Not Poor Judd

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By Vita Forest

A little while ago I was catching up with Saskia who had just seen the English language version of The Girl with the Dragon Tattoo.  I had read the book a few years ago and voiced my distaste for the level of graphic violence in it which seemed gratuitous and verging on the salacious to me.  Saskia’s take on it was difference.  She appreciated seeing a female avenger heroine, who did not become a victim when the system failed her, but exacted revenge on her own terms.  (As I’ve said before – perhaps it all depends on what is going on in your own life as to what you take from a piece of art??)

Saskia also valued the conversation with the eventual murderer, where he discusses how most victims came with to him without much fuss, as they did not want to appear rude.  They were more concerned with hurting the murderer’s feelings than with their own safety.

This struck a chord with me.  How often do we do this?  How often are we so concerned with others’ feelings that we forget about our own?  How often do we silence that inner voice that is telling us to run? To get out of there NOW?

I think this is particularly true for females.

At school we teach the children about Child Protection.  We teach young children the importance of listening to their bodies (sweaty palms, butterflies in their stomach etc) – the “No” feelings.  If they get a “No” feeling they do not need to be polite, they do not need to think how that other person is feeling, they do not need to hang about and explain themselves, they should just leave and go to someone they trust.  Good advice for everyone.  I wish I had learned it earlier.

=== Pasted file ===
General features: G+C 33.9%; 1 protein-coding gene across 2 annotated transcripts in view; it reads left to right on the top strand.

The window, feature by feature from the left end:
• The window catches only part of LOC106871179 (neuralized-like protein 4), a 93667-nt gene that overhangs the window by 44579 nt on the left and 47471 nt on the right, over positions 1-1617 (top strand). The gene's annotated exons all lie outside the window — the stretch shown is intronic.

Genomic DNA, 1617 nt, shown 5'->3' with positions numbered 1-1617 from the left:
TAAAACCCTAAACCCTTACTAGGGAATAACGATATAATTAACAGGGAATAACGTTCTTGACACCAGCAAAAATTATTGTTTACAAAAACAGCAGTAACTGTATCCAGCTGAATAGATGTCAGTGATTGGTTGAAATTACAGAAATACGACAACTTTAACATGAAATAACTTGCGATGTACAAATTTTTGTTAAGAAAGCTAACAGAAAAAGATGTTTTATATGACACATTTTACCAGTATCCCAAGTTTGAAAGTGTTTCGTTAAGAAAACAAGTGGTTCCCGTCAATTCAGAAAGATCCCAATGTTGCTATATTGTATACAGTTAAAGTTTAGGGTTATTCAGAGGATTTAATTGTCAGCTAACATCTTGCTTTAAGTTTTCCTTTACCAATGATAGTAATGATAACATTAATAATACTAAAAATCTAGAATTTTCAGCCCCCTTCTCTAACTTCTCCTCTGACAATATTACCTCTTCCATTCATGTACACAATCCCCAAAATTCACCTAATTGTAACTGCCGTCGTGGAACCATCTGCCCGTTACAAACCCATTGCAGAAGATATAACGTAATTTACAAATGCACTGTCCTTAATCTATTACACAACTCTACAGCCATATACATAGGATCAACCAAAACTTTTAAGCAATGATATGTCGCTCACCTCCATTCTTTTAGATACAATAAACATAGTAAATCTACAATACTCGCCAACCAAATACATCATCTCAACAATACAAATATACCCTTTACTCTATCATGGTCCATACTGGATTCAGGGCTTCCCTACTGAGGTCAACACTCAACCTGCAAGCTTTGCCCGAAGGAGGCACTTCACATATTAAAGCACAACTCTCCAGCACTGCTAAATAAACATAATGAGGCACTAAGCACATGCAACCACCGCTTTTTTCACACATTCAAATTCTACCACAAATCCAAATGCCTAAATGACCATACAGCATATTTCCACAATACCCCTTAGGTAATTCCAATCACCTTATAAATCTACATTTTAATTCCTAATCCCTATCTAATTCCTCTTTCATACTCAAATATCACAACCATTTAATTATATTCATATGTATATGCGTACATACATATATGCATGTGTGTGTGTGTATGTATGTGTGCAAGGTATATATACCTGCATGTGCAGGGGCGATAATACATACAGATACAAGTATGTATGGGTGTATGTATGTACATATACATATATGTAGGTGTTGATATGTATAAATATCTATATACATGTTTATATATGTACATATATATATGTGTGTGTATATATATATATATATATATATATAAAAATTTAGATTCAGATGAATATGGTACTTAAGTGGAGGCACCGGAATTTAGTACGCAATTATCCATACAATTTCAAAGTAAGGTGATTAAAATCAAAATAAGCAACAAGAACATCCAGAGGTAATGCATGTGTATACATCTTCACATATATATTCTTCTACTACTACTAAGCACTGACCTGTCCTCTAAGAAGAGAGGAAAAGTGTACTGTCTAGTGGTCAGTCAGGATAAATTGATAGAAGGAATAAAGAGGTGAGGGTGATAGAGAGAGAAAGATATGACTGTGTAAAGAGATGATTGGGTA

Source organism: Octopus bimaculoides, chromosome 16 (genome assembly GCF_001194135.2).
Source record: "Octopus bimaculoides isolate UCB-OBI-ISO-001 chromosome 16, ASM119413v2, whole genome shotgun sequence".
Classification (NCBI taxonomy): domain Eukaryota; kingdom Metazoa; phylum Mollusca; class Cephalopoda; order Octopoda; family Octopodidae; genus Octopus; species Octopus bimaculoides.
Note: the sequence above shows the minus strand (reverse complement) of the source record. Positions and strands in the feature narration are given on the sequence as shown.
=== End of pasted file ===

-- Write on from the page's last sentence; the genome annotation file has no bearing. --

Lucy and I watched a young Hugh Jackman becoming a star in Oklahoma! recently.  As well as the enjoyment factor, I was struck by Laurie staying to listen to the obsessive Judd, when all her instincts were telling her to run.  She stayed because she felt sorry for him, because her friends and family told her not to worry, because she was polite.  She could talk herself into staying, but her body was telling her to leave.  Lucy and I talked about this later.  How she has rights.  How she should be respected.  How her feelings are just as valid as someone else’s (more so when the situation appears menacing).

It is important to be mindful of others’ feelings, to think how our actions effect others.  But conversely, there are some times we do not need to be polite.  There are some times when we need to listen to what our bodies so rightly know.

Sometimes we need to leave.  Do you always trust your instincts?

 

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